Record Dork

Delving deeper than you ever wanted to go. This week: Ports Bishop's Future Friends.

Future Friends is a well-designed but not overly refined 60-page, softcover compendium of photography by Ports Bishop, a New Yorker who in the summers of 2004 and '05 attended two intimate, outdoor music and art festivals featuring a small horde of underground freaks active in the neon-drenched psychedelic arts and crafts scene that has been thriving for several years now in such East Coast hubs as Providence, R.I., and Brooklyn, N.Y. According to the introduction by publisher and artist Hanna Fushihara Aaron, the first outing was "in Connecticut named Future Friends and the second [was] in Ontario, Canada called Earththunder. ... Like members of different tribes of a nation without borders people gathered from all over the Northeast."

Of course, for Bay Area denizens, Fushihara Aaron's utopian narrative immediately evokes visions of techno-hippies throwing a weeklong rave in the Nevada desert. And indeed, Bishop's assortment of staged portraiture and candid snapshots reveals verdant forest landscapes wherein young people sport tribally painted faces and ragged homespun outfits featuring mystical silk-screened imagery. There is even a fantastical Day-Glo purple and green tent shaped in the image of a massive tree trunk, which was designed by artists Barbara Schauwecker and Tom Hohmann; the latter is pictured as one-half of the duo the USA Is a Monster, purveyor of Rush-inspired hardcore and elfin druid folk.

But whereas Burning Man culture exudes a millennial intensity, and its trance music and visionary art retain a slick professionalism, Bishop's lens has captured the sloppy, DIY punk rock spirit and Saturday morning cartoon juvenilia underlying this quirky little subculture from back east. There is Brian Chippendale, of the prog-noise act Lightning Bolt, hammering his drum kit while his head is covered in a peculiarly stitched, maroon-and-mustard mask and a gauche, rainbow-painted tennis visor (a total truck-stop artifact). The outfit by the name of Slow Jams attempts to unleash its lo-fi karaoke rap while violently bouncing up and down on a gigantic trampoline. Noise musician and gifted illustrator Kites tinkers with home-crafted gear that resembles hand-painted children's furniture from the 19th century (albeit after the acid has kicked in). And then there is the dude wandering through the crowd and donning a furry pink bunny mask with a miner's light strapped to his noggin. God only knows what shenanigans he's up to.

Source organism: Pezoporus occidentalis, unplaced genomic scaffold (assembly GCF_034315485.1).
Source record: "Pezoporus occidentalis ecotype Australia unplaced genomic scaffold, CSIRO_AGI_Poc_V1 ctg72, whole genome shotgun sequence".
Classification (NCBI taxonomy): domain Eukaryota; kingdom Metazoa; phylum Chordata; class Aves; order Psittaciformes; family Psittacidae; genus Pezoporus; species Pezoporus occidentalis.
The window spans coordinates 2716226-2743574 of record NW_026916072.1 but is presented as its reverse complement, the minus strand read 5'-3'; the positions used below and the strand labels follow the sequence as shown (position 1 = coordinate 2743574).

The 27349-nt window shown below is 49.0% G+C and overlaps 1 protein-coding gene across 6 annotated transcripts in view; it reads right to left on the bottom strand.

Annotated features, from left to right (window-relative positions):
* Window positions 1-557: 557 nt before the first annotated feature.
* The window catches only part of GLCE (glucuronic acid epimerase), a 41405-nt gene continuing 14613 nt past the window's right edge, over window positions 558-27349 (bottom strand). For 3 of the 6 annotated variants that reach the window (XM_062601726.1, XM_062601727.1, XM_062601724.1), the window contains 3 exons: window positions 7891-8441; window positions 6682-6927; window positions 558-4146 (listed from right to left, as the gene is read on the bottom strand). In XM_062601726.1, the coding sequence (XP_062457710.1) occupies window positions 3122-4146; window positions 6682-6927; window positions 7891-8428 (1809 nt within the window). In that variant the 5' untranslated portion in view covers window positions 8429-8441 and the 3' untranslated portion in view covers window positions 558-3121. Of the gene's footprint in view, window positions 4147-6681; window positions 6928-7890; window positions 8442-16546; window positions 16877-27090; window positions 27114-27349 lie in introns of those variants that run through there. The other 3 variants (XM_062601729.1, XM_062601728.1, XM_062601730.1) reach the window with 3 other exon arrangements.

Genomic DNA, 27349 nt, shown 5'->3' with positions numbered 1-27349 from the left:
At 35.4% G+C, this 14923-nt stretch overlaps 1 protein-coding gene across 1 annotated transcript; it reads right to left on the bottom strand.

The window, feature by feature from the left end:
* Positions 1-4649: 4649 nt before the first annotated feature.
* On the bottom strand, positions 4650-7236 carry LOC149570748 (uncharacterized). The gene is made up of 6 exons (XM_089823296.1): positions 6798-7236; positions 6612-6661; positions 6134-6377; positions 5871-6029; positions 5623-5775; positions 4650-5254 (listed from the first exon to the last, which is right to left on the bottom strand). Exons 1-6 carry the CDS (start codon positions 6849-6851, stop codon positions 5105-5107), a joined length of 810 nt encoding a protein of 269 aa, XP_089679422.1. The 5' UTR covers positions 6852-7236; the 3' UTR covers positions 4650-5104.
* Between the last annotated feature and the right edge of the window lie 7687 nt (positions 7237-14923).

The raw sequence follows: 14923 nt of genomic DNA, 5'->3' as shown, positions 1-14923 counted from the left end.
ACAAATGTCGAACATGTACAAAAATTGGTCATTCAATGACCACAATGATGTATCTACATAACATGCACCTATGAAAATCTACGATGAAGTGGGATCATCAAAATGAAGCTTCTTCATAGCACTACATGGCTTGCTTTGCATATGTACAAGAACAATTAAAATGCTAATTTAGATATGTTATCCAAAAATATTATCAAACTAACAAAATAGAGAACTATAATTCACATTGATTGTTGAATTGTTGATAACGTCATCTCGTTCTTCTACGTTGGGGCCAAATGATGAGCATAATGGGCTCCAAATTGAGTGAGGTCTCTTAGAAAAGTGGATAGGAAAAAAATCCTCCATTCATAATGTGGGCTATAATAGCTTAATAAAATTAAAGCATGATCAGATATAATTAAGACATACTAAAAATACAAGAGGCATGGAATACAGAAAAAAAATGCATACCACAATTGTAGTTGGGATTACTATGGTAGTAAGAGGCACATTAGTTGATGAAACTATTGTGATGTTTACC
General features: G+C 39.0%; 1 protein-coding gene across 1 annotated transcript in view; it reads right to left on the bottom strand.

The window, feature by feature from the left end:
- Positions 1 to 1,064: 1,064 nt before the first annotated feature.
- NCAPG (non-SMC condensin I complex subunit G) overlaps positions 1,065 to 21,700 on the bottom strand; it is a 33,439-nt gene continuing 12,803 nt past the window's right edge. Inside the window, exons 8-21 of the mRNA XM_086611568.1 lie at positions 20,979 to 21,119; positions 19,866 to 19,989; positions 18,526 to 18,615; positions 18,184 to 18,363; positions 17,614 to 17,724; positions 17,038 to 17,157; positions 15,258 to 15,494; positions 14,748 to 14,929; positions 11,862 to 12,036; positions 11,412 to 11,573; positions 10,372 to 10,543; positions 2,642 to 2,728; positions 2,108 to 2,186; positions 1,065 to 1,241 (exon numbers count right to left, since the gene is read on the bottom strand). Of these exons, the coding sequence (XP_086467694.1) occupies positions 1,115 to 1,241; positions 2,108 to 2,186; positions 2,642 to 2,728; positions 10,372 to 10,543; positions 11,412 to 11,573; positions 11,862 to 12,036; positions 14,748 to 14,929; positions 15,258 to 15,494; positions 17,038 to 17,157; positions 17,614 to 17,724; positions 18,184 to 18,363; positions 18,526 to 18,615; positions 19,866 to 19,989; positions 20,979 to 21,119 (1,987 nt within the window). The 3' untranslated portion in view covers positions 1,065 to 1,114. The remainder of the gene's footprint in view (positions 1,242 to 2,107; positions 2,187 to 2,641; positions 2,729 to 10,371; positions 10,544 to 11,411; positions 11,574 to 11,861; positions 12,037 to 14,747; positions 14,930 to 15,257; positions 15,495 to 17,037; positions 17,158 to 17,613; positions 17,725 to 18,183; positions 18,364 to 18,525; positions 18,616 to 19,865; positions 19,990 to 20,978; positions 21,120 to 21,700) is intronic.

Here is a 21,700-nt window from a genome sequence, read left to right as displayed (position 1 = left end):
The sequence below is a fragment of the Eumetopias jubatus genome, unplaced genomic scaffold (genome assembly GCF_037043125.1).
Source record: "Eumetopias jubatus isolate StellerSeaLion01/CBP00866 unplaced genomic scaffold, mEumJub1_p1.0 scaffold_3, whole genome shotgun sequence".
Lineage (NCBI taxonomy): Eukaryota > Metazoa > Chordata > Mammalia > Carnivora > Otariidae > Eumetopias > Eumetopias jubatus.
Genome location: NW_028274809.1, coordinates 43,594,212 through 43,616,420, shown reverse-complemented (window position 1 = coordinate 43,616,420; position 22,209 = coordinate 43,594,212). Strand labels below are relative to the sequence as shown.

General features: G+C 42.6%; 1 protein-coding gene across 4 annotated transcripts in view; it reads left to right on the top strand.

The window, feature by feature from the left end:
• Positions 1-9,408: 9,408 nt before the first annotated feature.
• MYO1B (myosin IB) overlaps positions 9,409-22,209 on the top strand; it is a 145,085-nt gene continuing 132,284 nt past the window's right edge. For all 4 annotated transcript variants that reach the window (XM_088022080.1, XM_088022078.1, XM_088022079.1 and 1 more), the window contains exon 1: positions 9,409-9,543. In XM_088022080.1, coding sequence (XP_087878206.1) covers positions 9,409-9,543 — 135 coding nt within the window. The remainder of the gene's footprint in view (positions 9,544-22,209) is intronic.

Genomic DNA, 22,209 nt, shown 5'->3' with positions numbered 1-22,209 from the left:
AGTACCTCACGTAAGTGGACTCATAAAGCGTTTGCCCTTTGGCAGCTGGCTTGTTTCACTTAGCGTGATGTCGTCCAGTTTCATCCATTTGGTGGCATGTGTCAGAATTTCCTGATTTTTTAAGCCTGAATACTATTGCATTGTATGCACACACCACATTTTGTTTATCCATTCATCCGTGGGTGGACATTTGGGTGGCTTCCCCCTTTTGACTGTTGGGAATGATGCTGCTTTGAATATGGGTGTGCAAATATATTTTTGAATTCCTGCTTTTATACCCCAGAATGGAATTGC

Now, I'm from the Northeast, so I totally believe such freaks as Lightning Bolt, the USA Is a Monster, and Bobbi Clothes (the first two record for the hip Load Records) have revitalized American independent culture in recent years, merging the pastoral surrealism of the hippies and the audacious in-your-face antics of the punks. And Bishop's Future Friends is a fine attempt at bottling a bit of this novel fusion.

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